Yoshihide Suga, Japan's new prime minister, is facing criticism for rejecting six candidates for membership on a science council, the Japan Times reports.
According to Reuters, the Science Council of Japan is a 210-member body established following World War II to provide independent scientific advice. Every three years, half of the membership of the body is determined, with the council providing recommendations to the prime minister.
Prime Minister Suga has blocked six candidates from joining the council, a move that critics argue runs afoul of Japan's constitution principle of academic freedom, Reuters adds. It notes that these six candidates in the past were critical of policies put forth by Shinzo Abe, the previous prime minister in whose cabinet Suga served.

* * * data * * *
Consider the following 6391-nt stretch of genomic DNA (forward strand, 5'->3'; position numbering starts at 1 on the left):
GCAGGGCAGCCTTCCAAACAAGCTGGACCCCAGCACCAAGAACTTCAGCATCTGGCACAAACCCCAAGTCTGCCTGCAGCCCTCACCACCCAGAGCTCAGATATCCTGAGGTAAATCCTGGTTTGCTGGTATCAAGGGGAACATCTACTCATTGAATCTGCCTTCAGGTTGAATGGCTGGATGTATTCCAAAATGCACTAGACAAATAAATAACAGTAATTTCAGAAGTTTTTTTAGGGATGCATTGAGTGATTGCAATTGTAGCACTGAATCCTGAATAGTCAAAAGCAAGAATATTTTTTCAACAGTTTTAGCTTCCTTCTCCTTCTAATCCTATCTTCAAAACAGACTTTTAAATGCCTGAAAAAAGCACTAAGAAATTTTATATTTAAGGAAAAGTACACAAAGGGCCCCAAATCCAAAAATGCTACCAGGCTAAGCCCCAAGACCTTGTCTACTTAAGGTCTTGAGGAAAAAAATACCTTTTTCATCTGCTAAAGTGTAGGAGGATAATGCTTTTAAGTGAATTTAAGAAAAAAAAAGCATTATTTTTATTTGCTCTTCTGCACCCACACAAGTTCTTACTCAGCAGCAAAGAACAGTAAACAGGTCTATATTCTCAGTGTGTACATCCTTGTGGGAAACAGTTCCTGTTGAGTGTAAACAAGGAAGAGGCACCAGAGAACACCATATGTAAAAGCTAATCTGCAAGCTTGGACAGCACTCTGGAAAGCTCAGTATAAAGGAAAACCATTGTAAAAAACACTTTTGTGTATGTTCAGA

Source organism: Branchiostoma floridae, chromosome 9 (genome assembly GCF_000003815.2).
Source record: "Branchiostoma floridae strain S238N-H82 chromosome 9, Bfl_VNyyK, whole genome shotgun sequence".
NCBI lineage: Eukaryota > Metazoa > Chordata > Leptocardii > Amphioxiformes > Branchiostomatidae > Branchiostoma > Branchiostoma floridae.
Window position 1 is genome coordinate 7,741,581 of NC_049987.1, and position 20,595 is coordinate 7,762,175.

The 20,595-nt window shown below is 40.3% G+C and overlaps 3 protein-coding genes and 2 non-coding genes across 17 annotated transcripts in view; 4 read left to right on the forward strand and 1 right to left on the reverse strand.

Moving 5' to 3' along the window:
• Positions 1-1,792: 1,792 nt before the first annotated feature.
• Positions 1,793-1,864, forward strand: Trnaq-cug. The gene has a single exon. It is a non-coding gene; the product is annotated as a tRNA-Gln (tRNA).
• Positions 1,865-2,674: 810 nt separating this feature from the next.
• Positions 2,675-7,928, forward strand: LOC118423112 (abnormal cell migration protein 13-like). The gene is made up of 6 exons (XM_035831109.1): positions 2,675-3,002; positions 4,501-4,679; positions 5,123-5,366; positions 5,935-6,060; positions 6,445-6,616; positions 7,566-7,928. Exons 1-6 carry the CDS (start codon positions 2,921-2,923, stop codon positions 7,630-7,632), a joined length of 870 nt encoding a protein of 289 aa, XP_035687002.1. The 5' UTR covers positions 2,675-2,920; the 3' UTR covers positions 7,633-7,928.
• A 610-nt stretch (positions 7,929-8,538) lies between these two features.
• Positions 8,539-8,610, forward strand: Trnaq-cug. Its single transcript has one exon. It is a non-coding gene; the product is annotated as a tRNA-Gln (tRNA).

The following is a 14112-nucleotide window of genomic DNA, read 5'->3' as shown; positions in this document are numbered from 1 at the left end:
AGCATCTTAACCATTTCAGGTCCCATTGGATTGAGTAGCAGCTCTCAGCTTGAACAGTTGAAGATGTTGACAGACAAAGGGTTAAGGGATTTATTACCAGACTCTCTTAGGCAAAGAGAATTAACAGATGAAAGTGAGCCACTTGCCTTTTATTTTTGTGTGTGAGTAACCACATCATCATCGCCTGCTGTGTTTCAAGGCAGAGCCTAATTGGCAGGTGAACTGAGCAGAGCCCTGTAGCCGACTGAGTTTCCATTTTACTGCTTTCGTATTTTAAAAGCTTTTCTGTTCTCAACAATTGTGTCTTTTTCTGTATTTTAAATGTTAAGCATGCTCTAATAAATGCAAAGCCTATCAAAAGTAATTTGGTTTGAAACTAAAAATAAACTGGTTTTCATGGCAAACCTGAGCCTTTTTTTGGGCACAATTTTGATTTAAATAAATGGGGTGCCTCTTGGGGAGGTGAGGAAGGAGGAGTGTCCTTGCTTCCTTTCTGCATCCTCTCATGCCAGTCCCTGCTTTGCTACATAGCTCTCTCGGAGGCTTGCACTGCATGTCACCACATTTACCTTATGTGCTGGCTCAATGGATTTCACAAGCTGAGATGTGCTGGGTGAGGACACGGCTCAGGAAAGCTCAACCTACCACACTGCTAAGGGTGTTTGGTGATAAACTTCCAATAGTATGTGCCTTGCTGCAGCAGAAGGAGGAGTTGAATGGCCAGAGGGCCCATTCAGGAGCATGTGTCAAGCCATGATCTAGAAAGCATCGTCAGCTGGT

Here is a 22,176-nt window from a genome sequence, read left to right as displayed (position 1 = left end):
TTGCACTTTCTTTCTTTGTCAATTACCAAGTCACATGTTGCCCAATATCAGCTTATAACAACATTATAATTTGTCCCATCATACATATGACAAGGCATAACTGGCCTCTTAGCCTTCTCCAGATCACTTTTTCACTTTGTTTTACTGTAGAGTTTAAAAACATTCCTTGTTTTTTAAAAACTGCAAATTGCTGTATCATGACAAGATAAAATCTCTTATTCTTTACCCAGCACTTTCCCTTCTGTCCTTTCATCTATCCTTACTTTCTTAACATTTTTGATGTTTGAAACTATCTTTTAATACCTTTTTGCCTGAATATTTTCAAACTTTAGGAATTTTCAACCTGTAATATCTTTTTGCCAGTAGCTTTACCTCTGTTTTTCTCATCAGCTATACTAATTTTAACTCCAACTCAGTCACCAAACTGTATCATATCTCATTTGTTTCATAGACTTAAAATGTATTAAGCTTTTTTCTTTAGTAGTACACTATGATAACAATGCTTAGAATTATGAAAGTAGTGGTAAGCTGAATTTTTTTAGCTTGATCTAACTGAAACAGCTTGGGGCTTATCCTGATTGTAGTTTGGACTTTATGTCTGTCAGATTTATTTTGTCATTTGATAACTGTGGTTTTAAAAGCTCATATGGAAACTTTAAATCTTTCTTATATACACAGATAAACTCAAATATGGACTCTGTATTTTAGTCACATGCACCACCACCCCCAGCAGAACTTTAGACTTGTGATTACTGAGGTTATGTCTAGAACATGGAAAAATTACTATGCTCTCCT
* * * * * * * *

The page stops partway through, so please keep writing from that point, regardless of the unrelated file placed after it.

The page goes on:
Suga has defended his move, and, according to Reuters, says the decision was "totally unrelated to academic freedom." The Japan Times has noted that Suga's defenders say the council is a governmental panel and the prime minister can veto members.
"I don't know at all why I was not appointed," Masanori Okada, a professor at Waseda Law School and one of the six, tells Reuters. "What I wrote [in the past] was that the government should act in accordance with the law... That is only natural."